CLEARWATER, Fla. – It was the same thing day after day. Mike Stutes would rehab for hours, then he’d turn on the television and watch the Phillies play without him. It wasn’t easy. It was the opposite of easy, actually. It wore on him.
“That’s something you wouldn’t wish on anyone,” Stutes said on Wednesday in the clubhouse at Bright House Field. “It’s pretty frustrating sitting down here the whole summer and just watching the games every night on TV. After a while, it gets pretty tough. You want to be out there and you’re not able to be. It gets to you.”
The Phillies reliever had a solid rookie campaign in 2011. The righthander threw in 57 games that season. He went 6-2 with a 3.63 ERA, 8.4 K/9, 4.1 BB/9 and 1.0 HR/9 over 62 innings. Entering Spring Training a year ago, Stutes expected to build on that performance.
It didn’t happen. Last season, he pitched a total of 5 2/3 innings. His last appearance on the mound was April 21. Then the Phillies shut him down. Stutes was having issues with his throwing shoulder. He heard a clicking noise - the equivalent of an air raid siren for pitchers. By June, he was forced to have surgery that ended his year.
Stutes said the procedure “cleaned out” his shoulder. He insisted it wasn’t a rotator cuff issue, and that “nothing was cut.” But, the reliever also admitted that the injury had lingered for a while. The clicking noise that prompted the surgery? In retrospect, he thinks it started back in 2011.
“After coming out of surgery and starting my rehab, it was somewhat apparent that I had something going on for a while,” Stutes said. “Now that I felt the difference – a free range of motion and nothing is catching now – I realized that something was probably going on for a little while.”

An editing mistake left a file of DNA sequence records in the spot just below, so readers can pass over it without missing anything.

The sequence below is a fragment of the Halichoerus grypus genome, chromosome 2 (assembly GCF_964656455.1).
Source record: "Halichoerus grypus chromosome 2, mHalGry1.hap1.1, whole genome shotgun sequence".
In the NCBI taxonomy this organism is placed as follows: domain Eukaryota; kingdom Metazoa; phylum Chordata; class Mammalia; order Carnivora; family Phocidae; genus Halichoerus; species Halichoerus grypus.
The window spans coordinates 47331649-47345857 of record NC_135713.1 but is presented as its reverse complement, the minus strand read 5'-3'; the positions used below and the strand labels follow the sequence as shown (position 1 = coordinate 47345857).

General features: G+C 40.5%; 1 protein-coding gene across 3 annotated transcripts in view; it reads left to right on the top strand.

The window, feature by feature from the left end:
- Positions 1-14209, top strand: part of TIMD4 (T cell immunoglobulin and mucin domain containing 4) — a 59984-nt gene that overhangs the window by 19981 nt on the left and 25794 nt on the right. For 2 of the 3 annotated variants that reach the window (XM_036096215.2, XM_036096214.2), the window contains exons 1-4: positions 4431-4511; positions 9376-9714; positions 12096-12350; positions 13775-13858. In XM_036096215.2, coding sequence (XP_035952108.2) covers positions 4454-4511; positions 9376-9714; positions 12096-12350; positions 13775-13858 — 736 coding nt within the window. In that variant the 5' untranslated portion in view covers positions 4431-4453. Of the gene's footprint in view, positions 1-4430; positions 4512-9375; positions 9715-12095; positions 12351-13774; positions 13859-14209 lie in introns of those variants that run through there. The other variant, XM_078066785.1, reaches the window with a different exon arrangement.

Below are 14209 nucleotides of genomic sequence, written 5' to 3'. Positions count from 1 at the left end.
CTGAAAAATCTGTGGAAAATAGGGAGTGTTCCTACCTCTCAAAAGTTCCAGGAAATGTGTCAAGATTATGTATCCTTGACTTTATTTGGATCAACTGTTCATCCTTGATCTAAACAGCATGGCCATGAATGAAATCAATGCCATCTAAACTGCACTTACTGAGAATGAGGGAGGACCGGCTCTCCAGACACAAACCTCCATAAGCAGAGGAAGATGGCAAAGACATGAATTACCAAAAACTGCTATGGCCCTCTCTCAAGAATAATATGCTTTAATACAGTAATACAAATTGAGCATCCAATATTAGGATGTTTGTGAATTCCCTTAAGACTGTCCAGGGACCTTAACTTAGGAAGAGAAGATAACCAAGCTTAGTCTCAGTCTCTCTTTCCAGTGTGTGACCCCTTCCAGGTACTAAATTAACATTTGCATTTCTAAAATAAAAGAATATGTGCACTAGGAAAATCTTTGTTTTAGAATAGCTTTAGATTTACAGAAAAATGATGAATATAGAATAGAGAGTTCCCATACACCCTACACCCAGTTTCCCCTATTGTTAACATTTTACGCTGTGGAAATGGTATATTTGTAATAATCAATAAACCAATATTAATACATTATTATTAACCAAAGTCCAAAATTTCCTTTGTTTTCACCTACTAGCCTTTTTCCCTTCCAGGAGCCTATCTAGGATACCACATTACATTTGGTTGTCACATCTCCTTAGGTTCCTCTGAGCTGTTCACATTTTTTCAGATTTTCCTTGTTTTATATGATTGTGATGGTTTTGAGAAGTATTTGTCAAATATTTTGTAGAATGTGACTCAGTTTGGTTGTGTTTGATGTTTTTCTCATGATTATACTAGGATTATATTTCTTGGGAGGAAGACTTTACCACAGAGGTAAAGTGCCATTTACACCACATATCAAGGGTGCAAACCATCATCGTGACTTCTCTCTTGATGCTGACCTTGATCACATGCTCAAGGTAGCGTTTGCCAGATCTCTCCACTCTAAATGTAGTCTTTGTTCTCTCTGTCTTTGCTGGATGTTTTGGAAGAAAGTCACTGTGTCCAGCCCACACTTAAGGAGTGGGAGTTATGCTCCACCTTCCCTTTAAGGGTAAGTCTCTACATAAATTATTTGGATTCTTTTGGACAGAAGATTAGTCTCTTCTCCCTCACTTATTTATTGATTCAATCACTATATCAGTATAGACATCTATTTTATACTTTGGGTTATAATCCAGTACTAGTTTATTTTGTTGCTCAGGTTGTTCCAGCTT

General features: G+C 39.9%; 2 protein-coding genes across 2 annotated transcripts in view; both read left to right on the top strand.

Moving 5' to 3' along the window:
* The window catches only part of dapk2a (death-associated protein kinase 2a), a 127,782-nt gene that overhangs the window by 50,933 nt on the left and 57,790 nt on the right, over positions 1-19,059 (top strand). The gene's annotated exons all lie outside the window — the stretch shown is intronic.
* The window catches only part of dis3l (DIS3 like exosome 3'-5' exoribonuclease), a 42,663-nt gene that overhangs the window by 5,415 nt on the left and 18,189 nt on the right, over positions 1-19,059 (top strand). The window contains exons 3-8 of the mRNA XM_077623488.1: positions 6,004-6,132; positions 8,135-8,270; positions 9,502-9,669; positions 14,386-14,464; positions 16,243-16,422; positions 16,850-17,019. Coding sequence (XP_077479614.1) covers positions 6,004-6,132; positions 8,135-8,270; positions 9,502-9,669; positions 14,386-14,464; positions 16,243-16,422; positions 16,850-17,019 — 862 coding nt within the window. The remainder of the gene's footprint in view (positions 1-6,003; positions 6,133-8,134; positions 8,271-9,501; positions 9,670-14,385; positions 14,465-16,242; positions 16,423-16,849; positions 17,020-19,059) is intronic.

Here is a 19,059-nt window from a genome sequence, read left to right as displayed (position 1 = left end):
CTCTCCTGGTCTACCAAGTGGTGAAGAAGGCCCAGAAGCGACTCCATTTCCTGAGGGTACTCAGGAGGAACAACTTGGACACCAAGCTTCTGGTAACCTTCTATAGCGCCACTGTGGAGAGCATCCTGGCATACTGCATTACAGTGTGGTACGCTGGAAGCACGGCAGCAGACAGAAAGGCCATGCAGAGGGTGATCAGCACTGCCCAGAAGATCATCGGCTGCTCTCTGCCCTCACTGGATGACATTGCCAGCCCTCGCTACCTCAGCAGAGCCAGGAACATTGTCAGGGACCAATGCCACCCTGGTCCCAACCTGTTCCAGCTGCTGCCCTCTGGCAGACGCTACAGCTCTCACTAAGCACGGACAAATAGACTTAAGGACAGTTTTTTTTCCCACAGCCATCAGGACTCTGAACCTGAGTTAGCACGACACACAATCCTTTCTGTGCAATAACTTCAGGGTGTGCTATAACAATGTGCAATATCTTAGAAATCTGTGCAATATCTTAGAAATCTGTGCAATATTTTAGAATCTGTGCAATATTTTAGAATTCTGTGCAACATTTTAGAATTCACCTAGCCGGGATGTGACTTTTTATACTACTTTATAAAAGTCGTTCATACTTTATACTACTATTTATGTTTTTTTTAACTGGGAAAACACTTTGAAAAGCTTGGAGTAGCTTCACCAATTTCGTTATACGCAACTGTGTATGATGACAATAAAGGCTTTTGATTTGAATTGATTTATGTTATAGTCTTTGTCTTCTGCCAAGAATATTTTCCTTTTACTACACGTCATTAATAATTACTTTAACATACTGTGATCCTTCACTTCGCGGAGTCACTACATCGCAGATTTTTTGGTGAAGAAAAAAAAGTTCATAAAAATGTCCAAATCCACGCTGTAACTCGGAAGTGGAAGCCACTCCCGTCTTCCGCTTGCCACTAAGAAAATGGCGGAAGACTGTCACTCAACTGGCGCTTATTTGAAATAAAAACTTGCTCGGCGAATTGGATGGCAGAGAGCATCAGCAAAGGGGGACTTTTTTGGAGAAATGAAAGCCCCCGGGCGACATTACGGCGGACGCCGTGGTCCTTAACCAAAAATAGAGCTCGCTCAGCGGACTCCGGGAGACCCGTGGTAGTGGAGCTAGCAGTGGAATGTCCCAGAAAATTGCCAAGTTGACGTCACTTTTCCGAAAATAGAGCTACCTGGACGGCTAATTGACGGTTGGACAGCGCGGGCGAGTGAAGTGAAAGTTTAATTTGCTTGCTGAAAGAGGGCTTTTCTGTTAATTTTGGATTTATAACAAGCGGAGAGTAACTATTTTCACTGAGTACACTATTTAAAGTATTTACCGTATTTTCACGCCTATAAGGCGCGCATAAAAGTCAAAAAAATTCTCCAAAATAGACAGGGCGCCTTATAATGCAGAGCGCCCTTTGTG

Following the procedure, Stutes reported to Clearwater, where he did exercises to strengthen his shoulder each afternoon for two hours. During the offseason, he split his time between Northern California and Portland, where he played catch and threw every day. He said if there’s a positive to what he went through, it’s that he feels “much, much stronger in my shoulder and back.”
Stutes is not a large man. He’s listed at 6-foot-1, 185 pounds, but both of those figures seem generous when you stand next to him. Despite his build and shoulder issue, the 26-year-old is convinced his body will hold up over the course of the often-grueling 162 game season.
Confidence aside, Stutes must once again prove himself worthy of being on the roster. A year ago, he was all but assured of making the team. This season, his situation is far less certain. The bullpen is more crowded, and there are fewer jobs to go around.
There figures to be significant competition among the relievers. Along with Stutes, Jeremy Horst, Phillippe Aumont, Jake Diekman, Michael Schwimer, Justin De Fratus, B.J. Rosenberg, Raul Valdes, Joe Savery and some others appear to be fighting for three bullpens spots. While Stutes said he can throw without limitations, he also acknowledged that he isn’t sure where he is in terms of velocity or command.
“I’m not really sure,” Stutes said. “I haven’t had a radar gun on me or anything like that. For feel, I would think so. I haven’t had any pain. It looks like [the ball] is coming out pretty good. Until you see the first batter’s reaction, it’s really tough to tell. Even if it is coming out hard, if they’re not reacting the same way, it doesn’t really matter.”